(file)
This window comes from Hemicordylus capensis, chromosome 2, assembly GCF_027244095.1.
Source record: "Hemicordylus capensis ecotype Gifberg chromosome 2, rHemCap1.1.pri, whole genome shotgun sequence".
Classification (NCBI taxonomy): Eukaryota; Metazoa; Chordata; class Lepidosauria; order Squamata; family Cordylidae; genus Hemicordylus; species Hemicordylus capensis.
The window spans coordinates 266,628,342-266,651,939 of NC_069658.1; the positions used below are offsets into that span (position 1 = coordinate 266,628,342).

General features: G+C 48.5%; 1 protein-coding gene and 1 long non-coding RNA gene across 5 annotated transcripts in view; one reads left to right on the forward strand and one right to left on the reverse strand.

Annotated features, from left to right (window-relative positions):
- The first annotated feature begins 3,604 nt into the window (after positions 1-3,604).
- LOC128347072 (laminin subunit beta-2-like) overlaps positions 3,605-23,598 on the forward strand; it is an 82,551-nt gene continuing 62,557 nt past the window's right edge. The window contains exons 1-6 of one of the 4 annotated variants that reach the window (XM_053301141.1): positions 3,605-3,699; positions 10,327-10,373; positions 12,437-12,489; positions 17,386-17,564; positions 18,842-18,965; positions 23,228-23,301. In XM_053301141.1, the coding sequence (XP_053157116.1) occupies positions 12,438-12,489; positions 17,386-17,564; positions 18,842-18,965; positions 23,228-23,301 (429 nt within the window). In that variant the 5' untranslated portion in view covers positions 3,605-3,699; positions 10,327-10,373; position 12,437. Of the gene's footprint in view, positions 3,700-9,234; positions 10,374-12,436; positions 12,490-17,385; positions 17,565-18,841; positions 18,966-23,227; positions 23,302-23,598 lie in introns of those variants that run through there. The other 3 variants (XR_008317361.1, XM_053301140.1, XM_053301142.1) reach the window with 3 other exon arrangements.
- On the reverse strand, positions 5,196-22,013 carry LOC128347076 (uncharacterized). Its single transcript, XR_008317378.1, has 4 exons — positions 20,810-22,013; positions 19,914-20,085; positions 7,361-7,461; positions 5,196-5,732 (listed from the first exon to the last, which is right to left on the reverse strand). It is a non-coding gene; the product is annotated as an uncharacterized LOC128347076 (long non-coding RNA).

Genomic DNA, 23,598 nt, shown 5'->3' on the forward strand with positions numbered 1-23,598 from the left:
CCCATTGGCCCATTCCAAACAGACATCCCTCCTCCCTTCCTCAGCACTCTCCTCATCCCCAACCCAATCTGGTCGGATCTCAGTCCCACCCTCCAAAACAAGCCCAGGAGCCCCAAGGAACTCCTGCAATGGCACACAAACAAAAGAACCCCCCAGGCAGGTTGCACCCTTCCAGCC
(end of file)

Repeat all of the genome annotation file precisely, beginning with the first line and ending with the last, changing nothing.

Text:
This window comes from Hemicordylus capensis, chromosome 2, assembly GCF_027244095.1.
Source record: "Hemicordylus capensis ecotype Gifberg chromosome 2, rHemCap1.1.pri, whole genome shotgun sequence".
Classification (NCBI taxonomy): Eukaryota; Metazoa; Chordata; class Lepidosauria; order Squamata; family Cordylidae; genus Hemicordylus; species Hemicordylus capensis.
The window spans coordinates 266,628,342-266,651,939 of NC_069658.1; the positions used below are offsets into that span (position 1 = coordinate 266,628,342).

General features: G+C 48.5%; 1 protein-coding gene and 1 long non-coding RNA gene across 5 annotated transcripts in view; one reads left to right on the forward strand and one right to left on the reverse strand.

Annotated features, from left to right (window-relative positions):
- The first annotated feature begins 3,604 nt into the window (after positions 1-3,604).
- LOC128347072 (laminin subunit beta-2-like) overlaps positions 3,605-23,598 on the forward strand; it is an 82,551-nt gene continuing 62,557 nt past the window's right edge. The window contains exons 1-6 of one of the 4 annotated variants that reach the window (XM_053301141.1): positions 3,605-3,699; positions 10,327-10,373; positions 12,437-12,489; positions 17,386-17,564; positions 18,842-18,965; positions 23,228-23,301. In XM_053301141.1, the coding sequence (XP_053157116.1) occupies positions 12,438-12,489; positions 17,386-17,564; positions 18,842-18,965; positions 23,228-23,301 (429 nt within the window). In that variant the 5' untranslated portion in view covers positions 3,605-3,699; positions 10,327-10,373; position 12,437. Of the gene's footprint in view, positions 3,700-9,234; positions 10,374-12,436; positions 12,490-17,385; positions 17,565-18,841; positions 18,966-23,227; positions 23,302-23,598 lie in introns of those variants that run through there. The other 3 variants (XR_008317361.1, XM_053301140.1, XM_053301142.1) reach the window with 3 other exon arrangements.
- On the reverse strand, positions 5,196-22,013 carry LOC128347076 (uncharacterized). Its single transcript, XR_008317378.1, has 4 exons — positions 20,810-22,013; positions 19,914-20,085; positions 7,361-7,461; positions 5,196-5,732 (listed from the first exon to the last, which is right to left on the reverse strand). It is a non-coding gene; the product is annotated as an uncharacterized LOC128347076 (long non-coding RNA).

Genomic DNA, 23,598 nt, shown 5'->3' on the forward strand with positions numbered 1-23,598 from the left:
CCCATTGGCCCATTCCAAACAGACATCCCTCCTCCCTTCCTCAGCACTCTCCTCATCCCCAACCCAATCTGGTCGGATCTCAGTCCCACCCTCCAAAACAAGCCCAGGAGCCCCAAGGAACTCCTGCAATGGCACACAAACAAAAGAACCCCCCAGGCAGGTTGCACCCTTCCAGCC